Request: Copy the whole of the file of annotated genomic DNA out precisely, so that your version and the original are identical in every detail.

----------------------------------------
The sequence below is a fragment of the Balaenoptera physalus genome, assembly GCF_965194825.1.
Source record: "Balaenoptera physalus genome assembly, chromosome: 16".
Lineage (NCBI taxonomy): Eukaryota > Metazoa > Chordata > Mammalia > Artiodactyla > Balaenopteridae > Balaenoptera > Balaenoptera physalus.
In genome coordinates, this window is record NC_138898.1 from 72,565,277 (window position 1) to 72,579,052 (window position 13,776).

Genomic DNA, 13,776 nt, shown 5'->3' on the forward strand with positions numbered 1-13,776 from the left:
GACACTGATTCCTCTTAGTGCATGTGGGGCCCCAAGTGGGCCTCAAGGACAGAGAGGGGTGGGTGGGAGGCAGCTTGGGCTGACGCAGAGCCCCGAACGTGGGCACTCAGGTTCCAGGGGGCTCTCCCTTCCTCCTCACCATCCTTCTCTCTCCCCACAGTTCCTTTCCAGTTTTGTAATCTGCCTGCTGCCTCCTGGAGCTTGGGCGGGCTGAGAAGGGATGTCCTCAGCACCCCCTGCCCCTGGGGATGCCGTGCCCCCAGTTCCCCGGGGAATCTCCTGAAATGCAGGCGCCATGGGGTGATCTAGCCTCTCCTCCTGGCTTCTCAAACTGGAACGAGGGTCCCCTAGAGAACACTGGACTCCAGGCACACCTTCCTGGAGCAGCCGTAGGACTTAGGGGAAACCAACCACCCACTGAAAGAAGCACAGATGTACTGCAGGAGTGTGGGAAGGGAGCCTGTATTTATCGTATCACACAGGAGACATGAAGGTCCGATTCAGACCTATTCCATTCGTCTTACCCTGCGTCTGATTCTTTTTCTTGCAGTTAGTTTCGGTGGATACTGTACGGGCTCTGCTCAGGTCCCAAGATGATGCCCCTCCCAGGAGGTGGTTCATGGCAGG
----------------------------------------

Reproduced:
The sequence below is a fragment of the Balaenoptera physalus genome, assembly GCF_965194825.1.
Source record: "Balaenoptera physalus genome assembly, chromosome: 16".
Lineage (NCBI taxonomy): Eukaryota > Metazoa > Chordata > Mammalia > Artiodactyla > Balaenopteridae > Balaenoptera > Balaenoptera physalus.
In genome coordinates, this window is record NC_138898.1 from 72,565,277 (window position 1) to 72,579,052 (window position 13,776).

Genomic DNA, 13,776 nt, shown 5'->3' on the forward strand with positions numbered 1-13,776 from the left:
GACACTGATTCCTCTTAGTGCATGTGGGGCCCCAAGTGGGCCTCAAGGACAGAGAGGGGTGGGTGGGAGGCAGCTTGGGCTGACGCAGAGCCCCGAACGTGGGCACTCAGGTTCCAGGGGGCTCTCCCTTCCTCCTCACCATCCTTCTCTCTCCCCACAGTTCCTTTCCAGTTTTGTAATCTGCCTGCTGCCTCCTGGAGCTTGGGCGGGCTGAGAAGGGATGTCCTCAGCACCCCCTGCCCCTGGGGATGCCGTGCCCCCAGTTCCCCGGGGAATCTCCTGAAATGCAGGCGCCATGGGGTGATCTAGCCTCTCCTCCTGGCTTCTCAAACTGGAACGAGGGTCCCCTAGAGAACACTGGACTCCAGGCACACCTTCCTGGAGCAGCCGTAGGACTTAGGGGAAACCAACCACCCACTGAAAGAAGCACAGATGTACTGCAGGAGTGTGGGAAGGGAGCCTGTATTTATCGTATCACACAGGAGACATGAAGGTCCGATTCAGACCTATTCCATTCGTCTTACCCTGCGTCTGATTCTTTTTCTTGCAGTTAGTTTCGGTGGATACTGTACGGGCTCTGCTCAGGTCCCAAGATGATGCCCCTCCCAGGAGGTGGTTCATGGCAGG